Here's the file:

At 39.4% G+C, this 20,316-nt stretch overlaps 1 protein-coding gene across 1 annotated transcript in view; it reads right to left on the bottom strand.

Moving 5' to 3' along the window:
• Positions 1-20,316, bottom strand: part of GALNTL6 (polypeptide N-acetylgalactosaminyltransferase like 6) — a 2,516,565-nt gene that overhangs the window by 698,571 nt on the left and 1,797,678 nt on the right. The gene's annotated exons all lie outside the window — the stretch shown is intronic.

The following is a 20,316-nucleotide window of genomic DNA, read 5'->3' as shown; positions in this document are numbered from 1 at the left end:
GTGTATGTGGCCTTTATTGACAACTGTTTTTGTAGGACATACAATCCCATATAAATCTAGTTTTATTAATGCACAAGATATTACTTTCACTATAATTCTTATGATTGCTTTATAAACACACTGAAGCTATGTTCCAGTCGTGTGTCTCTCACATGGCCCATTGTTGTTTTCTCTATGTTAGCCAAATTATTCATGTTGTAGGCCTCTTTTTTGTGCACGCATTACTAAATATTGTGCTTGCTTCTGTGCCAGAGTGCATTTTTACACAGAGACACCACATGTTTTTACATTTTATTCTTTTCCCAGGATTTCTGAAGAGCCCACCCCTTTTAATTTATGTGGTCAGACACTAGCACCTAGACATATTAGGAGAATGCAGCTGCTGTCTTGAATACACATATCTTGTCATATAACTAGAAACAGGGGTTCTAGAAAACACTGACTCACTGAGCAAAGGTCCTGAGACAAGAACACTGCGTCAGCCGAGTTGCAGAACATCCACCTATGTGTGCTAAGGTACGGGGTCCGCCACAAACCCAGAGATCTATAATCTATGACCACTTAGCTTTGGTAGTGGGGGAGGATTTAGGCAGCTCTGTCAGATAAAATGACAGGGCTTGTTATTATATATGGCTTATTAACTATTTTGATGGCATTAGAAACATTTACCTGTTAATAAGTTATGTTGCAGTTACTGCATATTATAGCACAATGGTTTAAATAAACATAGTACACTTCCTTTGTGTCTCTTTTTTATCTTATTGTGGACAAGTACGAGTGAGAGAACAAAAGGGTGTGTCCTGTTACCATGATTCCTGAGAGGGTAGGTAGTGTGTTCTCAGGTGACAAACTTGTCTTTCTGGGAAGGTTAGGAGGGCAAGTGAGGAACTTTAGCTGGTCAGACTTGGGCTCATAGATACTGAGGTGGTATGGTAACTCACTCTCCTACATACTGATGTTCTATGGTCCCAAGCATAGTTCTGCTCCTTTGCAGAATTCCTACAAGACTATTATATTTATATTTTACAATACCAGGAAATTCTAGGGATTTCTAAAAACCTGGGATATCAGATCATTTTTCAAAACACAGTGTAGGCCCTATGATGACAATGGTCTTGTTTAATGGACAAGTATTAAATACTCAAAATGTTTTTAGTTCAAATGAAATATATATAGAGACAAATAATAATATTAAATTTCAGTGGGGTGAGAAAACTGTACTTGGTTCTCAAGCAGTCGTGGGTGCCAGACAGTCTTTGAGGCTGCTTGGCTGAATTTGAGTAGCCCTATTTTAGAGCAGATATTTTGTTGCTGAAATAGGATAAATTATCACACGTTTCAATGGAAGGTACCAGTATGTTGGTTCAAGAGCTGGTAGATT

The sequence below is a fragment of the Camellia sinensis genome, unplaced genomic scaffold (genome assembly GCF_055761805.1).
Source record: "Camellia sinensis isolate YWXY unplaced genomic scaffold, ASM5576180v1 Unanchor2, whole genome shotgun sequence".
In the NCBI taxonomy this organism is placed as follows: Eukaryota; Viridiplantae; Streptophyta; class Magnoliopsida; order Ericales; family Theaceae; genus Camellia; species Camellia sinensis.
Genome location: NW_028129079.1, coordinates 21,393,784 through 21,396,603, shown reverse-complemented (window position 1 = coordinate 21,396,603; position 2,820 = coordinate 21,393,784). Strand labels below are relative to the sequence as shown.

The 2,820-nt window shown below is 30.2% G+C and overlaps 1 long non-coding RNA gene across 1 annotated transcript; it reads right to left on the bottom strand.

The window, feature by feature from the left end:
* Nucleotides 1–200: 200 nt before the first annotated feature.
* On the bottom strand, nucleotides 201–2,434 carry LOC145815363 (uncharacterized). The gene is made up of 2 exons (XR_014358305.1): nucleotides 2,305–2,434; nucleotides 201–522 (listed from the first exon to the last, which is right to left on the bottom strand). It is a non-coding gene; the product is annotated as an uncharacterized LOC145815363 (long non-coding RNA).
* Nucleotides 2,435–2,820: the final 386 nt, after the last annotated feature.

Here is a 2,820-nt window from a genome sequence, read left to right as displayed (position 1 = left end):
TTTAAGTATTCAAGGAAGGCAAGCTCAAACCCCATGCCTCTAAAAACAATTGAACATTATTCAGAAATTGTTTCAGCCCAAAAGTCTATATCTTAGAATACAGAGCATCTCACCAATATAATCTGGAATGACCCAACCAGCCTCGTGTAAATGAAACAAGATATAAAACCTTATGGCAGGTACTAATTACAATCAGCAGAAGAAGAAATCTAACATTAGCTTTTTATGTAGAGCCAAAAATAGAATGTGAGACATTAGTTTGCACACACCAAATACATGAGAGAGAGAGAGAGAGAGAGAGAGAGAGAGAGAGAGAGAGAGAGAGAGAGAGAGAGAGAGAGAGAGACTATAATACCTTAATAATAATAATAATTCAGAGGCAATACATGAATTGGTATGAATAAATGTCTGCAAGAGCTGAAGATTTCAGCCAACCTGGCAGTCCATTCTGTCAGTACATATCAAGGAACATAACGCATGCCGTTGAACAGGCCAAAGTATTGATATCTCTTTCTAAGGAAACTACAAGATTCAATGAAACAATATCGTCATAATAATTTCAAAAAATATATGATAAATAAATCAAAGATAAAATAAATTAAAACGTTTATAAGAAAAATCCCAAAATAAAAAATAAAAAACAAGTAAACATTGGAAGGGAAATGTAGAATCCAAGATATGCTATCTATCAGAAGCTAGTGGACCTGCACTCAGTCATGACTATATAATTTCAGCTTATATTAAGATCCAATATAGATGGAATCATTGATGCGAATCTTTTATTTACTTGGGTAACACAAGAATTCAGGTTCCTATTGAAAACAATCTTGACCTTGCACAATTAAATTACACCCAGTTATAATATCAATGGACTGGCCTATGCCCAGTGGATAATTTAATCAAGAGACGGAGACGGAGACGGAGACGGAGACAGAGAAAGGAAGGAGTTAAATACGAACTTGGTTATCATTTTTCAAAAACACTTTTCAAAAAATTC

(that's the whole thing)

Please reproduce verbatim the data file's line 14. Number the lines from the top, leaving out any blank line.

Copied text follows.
* Nucleotides 2,435–2,820: the final 386 nt, after the last annotated feature.